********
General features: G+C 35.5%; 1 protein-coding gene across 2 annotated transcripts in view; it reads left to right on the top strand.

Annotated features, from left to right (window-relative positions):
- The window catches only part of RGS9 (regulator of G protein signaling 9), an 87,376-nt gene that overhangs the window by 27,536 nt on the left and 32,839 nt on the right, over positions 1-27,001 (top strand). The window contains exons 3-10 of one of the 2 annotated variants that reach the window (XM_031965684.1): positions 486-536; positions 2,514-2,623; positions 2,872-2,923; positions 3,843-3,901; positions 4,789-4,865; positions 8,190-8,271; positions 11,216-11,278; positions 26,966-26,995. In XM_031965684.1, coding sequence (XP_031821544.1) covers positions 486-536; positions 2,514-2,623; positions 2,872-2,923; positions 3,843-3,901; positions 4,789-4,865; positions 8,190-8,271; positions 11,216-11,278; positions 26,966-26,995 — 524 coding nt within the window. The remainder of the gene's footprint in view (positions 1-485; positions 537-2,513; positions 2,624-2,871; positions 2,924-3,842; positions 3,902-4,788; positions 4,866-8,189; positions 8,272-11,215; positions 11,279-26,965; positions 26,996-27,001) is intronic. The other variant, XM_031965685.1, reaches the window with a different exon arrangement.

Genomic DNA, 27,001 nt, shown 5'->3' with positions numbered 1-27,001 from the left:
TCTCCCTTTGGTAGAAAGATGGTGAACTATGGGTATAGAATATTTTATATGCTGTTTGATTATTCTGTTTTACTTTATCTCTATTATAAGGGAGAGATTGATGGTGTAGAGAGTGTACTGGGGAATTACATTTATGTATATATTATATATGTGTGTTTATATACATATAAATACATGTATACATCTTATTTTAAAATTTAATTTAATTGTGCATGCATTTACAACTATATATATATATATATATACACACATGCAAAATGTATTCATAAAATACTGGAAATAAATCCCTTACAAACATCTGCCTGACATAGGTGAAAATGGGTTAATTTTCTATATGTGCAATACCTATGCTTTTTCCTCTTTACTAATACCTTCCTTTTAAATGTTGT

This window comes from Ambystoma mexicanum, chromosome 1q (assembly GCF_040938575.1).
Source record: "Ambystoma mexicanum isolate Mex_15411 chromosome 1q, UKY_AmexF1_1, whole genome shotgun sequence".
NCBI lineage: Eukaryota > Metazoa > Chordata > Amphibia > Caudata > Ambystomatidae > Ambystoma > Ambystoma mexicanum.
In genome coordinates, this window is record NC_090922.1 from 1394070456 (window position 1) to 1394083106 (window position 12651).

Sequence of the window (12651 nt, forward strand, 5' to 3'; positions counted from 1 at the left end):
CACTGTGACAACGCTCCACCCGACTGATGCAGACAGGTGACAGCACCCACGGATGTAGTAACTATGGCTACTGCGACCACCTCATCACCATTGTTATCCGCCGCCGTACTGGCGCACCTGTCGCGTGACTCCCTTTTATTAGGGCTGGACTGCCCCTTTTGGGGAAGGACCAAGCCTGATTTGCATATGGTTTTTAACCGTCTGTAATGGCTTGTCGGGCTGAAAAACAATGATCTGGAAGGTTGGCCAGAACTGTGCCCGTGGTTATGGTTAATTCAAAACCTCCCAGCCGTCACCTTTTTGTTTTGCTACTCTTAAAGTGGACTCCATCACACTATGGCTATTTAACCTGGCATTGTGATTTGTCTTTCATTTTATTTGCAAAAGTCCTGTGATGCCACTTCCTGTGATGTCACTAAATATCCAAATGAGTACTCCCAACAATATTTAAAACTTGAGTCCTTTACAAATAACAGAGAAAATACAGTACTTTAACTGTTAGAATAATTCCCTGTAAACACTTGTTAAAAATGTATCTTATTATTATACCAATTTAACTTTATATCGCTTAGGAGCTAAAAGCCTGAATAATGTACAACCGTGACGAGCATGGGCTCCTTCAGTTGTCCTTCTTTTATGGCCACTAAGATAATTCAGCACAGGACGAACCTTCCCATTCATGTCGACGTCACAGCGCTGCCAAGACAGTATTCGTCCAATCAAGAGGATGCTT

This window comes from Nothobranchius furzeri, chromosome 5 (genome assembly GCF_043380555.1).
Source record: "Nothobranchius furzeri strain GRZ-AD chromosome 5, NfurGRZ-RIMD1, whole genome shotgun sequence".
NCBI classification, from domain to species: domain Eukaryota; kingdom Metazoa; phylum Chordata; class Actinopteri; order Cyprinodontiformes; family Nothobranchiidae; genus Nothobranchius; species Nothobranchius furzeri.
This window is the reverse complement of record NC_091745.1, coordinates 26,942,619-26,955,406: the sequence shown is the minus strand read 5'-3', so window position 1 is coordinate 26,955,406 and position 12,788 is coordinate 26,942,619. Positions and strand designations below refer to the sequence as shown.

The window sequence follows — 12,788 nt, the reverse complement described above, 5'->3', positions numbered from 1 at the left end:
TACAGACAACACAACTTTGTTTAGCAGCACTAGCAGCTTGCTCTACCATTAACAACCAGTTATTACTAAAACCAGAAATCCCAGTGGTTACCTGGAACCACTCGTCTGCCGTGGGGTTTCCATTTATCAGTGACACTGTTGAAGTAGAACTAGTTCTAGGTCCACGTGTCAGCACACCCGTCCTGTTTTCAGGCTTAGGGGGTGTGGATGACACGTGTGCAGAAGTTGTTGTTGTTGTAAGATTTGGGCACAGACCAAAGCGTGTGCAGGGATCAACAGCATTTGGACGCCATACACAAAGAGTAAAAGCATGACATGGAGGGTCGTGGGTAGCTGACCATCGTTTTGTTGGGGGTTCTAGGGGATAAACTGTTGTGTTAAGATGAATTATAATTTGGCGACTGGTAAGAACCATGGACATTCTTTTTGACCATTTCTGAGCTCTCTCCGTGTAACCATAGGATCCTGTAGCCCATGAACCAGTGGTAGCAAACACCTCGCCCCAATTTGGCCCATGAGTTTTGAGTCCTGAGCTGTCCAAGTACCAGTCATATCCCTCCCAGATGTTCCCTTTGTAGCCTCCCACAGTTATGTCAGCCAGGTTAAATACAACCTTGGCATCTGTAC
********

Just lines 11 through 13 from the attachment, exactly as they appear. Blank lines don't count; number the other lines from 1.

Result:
CACTGTGACAACGCTCCACCCGACTGATGCAGACAGGTGACAGCACCCACGGATGTAGTAACTATGGCTACTGCGACCACCTCATCACCATTGTTATCCGCCGCCGTACTGGCGCACCTGTCGCGTGACTCCCTTTTATTAGGGCTGGACTGCCCCTTTTGGGGAAGGACCAAGCCTGATTTGCATATGGTTTTTAACCGTCTGTAATGGCTTGTCGGGCTGAAAAACAATGATCTGGAAGGTTGGCCAGAACTGTGCCCGTGGTTATGGTTAATTCAAAACCTCCCAGCCGTCACCTTTTTGTTTTGCTACTCTTAAAGTGGACTCCATCACACTATGGCTATTTAACCTGGCATTGTGATTTGTCTTTCATTTTATTTGCAAAAGTCCTGTGATGCCACTTCCTGTGATGTCACTAAATATCCAAATGAGTACTCCCAACAATATTTAAAACTTGAGTCCTTTACAAATAACAGAGAAAATACAGTACTTTAACTGTTAGAATAATTCCCTGTAAACACTTGTTAAAAATGTATCTTATTATTATACCAATTTAACTTTATATCGCTTAGGAGCTAAAAGCCTGAATAATGTACAACCGTGACGAGCATGGGCTCCTTCAGTTGTCCTTCTTTTATGGCCACTAAGATAATTCAGCACAGGACGAACCTTCCCATTCATGTCGACGTCACAGCGCTGCCAAGACAGTATTCGTCCAATCAAGAGGATGCTT

This window comes from Nothobranchius furzeri, chromosome 5 (genome assembly GCF_043380555.1).
Source record: "Nothobranchius furzeri strain GRZ-AD chromosome 5, NfurGRZ-RIMD1, whole genome shotgun sequence".